I don’t know what it is that men look for in labels. Have you ever read the fine print on a tub of cheese spread? Or a slab of butter? I haven’t. That’s because I buy things as I need them and usually consume them before they threaten to expire. Unlike the significant other, who buys things believing that we are going to be struck by a tsunami and have to stock up for a few months, at the very least.
So when I find him microscopically examining a cheese spread or a jar of gherkins, and preparing to reject it on grounds of “It is too close to the expiry date,” my antennae rise. I feel like saying, “Expiry date doesn’t mean you will expire if you eat it.” He grins, and prepares to light a cigarette. (I wonder if they have expiry dates on those)
One item that tops the ‘rejected on grounds of expiry’ list is bread. Since most loaves say “Best before three days” they somehow they never make it past his expiry muster.
I am sure one of the things he misses about being single is being able to buy all the things he didn’t need and feel happy. Just in case he woke up one morning and felt like eating a dal-mot sandwich topped with cheeslings (don’t ask me where he acquired a taste for that).
Moving to my dad and his label fetish. For the longest time, I thought my dad was secretly doing a research project on label technology. Right from my Ovaltine and Incremin days, I would watch him studying labels of every conceivable packaged product (toothbrushes, milk, oil, toiletries and more such). I would wonder what he was looking for. One day, he told me how a toothbrush cost just x paise to make and that Hindustan Lever was charging us y rupees, so we are being fleeced.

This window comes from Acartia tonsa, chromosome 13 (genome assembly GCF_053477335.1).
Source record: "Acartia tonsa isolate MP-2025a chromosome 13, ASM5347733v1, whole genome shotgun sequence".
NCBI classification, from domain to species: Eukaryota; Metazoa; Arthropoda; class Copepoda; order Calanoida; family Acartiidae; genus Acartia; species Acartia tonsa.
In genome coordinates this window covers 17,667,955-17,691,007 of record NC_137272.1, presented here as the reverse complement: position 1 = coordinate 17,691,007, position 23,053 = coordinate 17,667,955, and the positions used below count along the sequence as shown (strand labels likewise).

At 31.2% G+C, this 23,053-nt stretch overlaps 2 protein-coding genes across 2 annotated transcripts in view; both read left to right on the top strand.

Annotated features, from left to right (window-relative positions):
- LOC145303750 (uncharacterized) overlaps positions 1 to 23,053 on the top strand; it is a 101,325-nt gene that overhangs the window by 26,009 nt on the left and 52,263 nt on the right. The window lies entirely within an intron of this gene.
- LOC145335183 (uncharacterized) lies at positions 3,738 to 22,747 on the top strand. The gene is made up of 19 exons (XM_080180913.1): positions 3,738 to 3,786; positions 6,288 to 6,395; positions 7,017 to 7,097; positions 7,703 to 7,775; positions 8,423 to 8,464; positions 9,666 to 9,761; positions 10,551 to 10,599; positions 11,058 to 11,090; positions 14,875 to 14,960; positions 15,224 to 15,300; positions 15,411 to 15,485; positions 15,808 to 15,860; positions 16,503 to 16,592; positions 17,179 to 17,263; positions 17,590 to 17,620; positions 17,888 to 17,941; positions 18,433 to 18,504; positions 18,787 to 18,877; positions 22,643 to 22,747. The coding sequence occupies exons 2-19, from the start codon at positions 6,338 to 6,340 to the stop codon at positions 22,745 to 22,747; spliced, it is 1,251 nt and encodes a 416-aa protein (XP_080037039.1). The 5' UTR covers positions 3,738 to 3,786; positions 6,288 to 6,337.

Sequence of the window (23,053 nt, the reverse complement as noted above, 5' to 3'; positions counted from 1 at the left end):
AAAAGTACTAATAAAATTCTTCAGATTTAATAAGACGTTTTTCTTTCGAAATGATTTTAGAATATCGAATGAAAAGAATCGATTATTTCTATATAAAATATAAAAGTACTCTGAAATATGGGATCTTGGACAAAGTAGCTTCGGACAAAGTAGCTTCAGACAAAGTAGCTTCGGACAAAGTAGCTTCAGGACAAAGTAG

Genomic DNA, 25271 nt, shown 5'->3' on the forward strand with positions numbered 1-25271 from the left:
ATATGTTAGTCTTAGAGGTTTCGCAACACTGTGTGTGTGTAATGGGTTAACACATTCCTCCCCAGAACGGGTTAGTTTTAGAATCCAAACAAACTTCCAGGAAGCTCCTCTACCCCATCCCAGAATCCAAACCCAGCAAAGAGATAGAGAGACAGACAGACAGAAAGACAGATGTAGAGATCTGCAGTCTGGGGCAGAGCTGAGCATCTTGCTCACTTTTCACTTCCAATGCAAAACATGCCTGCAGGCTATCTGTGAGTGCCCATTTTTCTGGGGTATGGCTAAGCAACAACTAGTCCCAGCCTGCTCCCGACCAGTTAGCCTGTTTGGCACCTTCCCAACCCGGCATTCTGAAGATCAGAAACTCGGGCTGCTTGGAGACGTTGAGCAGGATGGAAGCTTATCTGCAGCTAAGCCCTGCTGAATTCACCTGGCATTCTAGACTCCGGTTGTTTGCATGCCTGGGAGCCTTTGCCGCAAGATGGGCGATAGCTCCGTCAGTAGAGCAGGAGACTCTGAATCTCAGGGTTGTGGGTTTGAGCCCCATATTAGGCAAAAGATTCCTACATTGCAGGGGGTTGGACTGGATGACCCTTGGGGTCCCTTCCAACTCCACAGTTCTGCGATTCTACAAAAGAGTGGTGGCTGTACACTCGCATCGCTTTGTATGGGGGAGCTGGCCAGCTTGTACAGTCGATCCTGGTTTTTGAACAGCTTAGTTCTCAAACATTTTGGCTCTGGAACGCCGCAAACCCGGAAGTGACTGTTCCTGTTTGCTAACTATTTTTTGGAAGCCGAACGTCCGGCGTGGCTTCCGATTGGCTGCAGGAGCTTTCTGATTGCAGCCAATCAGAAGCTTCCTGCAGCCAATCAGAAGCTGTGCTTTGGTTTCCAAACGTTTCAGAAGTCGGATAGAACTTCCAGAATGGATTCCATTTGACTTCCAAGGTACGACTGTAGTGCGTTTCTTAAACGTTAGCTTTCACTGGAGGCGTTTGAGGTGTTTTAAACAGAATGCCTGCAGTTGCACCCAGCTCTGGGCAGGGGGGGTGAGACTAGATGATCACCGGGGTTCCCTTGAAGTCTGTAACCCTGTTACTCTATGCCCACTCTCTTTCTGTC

“But,” I would tell him, in my best wisdom-voice, “We don’t know how to make toothbrushes, so we have to buy it from them, don’t we? We really don’t have a choice…”
He would do the same thing for savouries, pickles, confectionery… almost everything we engaged with on a daily basis would be computed for its perceived and actual value.
One day, he had a brainwave while examining a packet of packaged milk. Producing a sheet of complex calculations, he claimed the ROI on a buffalo was just six months. And that a farmer friend of his was willing to sell him one for Rs 3000, and how that would give us x litres of milk everyday which we could sell at y price (even after diluting) and how, in six months, we could be rich.
The said buffalo sadly eloped and we never got rich.
But I was immensely relieved that I wouldn’t be stuck with “milkman’s daughter” as a label for the rest of my life.
Ironical that a few years later, I joined the world of advertising, trying to sell people things they didn’t need. My dad on the other hand began looking at labels even more fixatedly. He still does. And so does the husband.